Guest Author - Valerie Aguilar
Peruvians love the Christmas holiday and it is a very special time. They are mostly Roman Catholic with a heavy indigenous population and have unique traditions that reflect Peru's history. Christmas celebrations in Peru are a blend of the traditions of the native American and Spanish traditions. On Christmas Eve or Nochebuena most people attend Misa de Gallo or Rooster's Mass so named because a rooster is said to have crowed on the night that Jesus was born. After mass everyone returns home to begin their night of festivities.
The most prevalent Christmas decoration seen all over Peru are the stunning nativity scenes called retablos. Retablos are a complex Andean folk art of religious images which are sculpted of wood, plaster or stone and then painted with intricate detail. The sculptures are placed in a shallow box framed by functioning doors and often even a gable at the top. The outside and doors of the retablo are typically intricately painted with flowers. Some artisans craft tiny retablos the size of a matchbox. Retablos are used as small shrines in homes. Retablos combine Christian and folk traditions and over the years have grown to include secular scenes of daily life such as markets, harvests and festivals.
A custom that is practiced in Peru is that of having chocolatadas or chocolate parties. They make a delicious hot chocolate drink that is very thick and rich to serve with the traditional Christmas sweetbread with fruits called paneton. The chocolatadas organized by churches and businesses began as a charity to serve the hot chocolate and a wedge of paneton to the thousands of poor and underprivileged children around the cities. They usually also give the children a small gift. This custom has grown and now families have chocolatadas at home for their children and friends.
As in most Latin American countries, Peruvians have their grand Christmas dinner late at night on Nochebuena. After returning from mass they begin their Christmas celebration with a toast to the birth of baby Jesus with Champagne. The most popular main courses for Christmas dinner are roast turkey and tamales. There are tamales all over Latin America but the Peruvian ones are larger and spicier. Curiously, one of the most important side dishes is applesauce. They also have salads, sweet potato puree, and a rice dish with curry, almonds and raisins. The side dishes can vary by family.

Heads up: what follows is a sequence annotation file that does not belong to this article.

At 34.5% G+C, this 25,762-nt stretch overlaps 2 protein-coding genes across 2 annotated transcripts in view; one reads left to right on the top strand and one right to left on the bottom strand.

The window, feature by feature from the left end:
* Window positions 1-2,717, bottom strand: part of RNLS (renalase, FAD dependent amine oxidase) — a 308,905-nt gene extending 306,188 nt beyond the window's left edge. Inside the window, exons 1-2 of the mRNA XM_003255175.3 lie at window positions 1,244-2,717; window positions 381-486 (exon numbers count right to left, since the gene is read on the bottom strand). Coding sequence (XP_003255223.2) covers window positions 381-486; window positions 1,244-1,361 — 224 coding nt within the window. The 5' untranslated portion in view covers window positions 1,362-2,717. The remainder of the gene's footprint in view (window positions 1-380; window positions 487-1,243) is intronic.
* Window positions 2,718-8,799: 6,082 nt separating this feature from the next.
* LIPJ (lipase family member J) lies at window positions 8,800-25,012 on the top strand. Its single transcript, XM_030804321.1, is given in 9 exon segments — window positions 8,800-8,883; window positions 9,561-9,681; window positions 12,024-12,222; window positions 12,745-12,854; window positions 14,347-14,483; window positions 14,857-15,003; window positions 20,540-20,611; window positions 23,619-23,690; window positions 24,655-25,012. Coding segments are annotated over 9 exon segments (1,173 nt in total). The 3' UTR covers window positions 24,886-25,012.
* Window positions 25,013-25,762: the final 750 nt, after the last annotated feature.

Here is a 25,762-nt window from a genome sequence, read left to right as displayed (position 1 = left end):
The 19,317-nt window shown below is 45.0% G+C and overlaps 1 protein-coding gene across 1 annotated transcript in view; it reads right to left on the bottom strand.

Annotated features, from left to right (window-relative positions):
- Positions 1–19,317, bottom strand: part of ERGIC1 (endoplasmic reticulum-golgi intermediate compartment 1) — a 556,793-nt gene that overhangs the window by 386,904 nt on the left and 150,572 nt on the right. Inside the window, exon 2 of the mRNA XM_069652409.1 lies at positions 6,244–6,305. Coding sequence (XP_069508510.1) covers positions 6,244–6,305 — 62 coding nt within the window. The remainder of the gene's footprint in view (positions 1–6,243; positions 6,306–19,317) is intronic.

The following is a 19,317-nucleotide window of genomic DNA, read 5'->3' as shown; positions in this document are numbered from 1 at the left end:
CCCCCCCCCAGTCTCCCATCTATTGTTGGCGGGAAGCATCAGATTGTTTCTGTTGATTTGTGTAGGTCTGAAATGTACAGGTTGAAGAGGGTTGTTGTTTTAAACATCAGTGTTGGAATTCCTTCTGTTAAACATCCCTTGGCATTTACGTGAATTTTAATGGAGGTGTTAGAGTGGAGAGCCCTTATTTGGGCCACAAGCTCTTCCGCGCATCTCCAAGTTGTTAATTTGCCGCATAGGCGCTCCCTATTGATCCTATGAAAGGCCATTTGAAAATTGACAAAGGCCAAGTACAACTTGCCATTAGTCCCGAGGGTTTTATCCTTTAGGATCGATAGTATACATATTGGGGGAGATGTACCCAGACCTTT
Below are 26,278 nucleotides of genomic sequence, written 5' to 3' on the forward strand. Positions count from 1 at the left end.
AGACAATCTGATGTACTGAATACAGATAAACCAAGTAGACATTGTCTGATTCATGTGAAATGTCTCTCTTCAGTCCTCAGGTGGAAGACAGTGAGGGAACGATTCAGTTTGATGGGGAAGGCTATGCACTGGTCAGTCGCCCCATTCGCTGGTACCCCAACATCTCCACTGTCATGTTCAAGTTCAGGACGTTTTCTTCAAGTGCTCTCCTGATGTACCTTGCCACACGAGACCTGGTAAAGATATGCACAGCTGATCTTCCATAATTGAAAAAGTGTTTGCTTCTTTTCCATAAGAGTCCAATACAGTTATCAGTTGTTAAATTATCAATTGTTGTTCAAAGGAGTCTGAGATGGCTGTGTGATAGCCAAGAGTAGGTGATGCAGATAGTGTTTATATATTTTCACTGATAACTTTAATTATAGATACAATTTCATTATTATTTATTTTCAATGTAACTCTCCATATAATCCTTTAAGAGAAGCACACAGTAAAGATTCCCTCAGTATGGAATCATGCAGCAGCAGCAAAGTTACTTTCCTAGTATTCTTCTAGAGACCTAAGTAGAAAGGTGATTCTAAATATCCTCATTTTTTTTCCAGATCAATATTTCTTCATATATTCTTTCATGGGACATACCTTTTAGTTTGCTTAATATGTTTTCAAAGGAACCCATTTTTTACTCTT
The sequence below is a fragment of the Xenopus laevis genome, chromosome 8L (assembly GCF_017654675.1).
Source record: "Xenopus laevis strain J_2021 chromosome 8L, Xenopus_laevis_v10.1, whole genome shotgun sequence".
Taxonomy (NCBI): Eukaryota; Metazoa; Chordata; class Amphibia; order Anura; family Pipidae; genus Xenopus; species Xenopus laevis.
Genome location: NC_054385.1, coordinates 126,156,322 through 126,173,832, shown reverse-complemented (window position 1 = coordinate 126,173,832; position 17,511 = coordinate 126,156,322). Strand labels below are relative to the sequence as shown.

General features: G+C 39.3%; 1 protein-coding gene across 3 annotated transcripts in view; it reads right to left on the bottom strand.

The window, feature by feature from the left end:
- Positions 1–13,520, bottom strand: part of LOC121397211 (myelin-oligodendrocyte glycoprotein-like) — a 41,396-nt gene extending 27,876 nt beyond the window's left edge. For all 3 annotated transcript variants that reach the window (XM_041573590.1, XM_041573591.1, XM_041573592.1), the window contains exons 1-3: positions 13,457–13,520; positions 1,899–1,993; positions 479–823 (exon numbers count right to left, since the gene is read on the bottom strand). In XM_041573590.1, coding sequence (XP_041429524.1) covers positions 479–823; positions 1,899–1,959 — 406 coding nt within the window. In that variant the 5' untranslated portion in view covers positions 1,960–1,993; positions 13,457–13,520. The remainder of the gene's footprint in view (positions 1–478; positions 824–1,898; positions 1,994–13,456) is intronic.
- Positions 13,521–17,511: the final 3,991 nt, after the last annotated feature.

Once everyone has eaten their fill and presents are opened beneath a sky alit with fireworks, the children are put to bed. This is the time when the adults really celebrate. Some families go out into the street to mingle with family and neighbors and share Christmas greetings. Others push back the furniture to create a dance floor and the salsa begins. These dance parties are called tonos. Everyone drinks and dances the night away. Tonos are a good opportunity for young people to get acquainted, talk and flirt. The parties are often in full swing until after five in the morning.
Christmas day is often spent quietly, recovering from the night before. Christmas mass is well-attended on Christmas day and people often visit family or friends that they did not see the night before. Usually there are plenty of delicious foods left over from Nochebuena and these are enjoyed again.
Peruvians embrace the Christmas spirit and make it their own with their unique customs.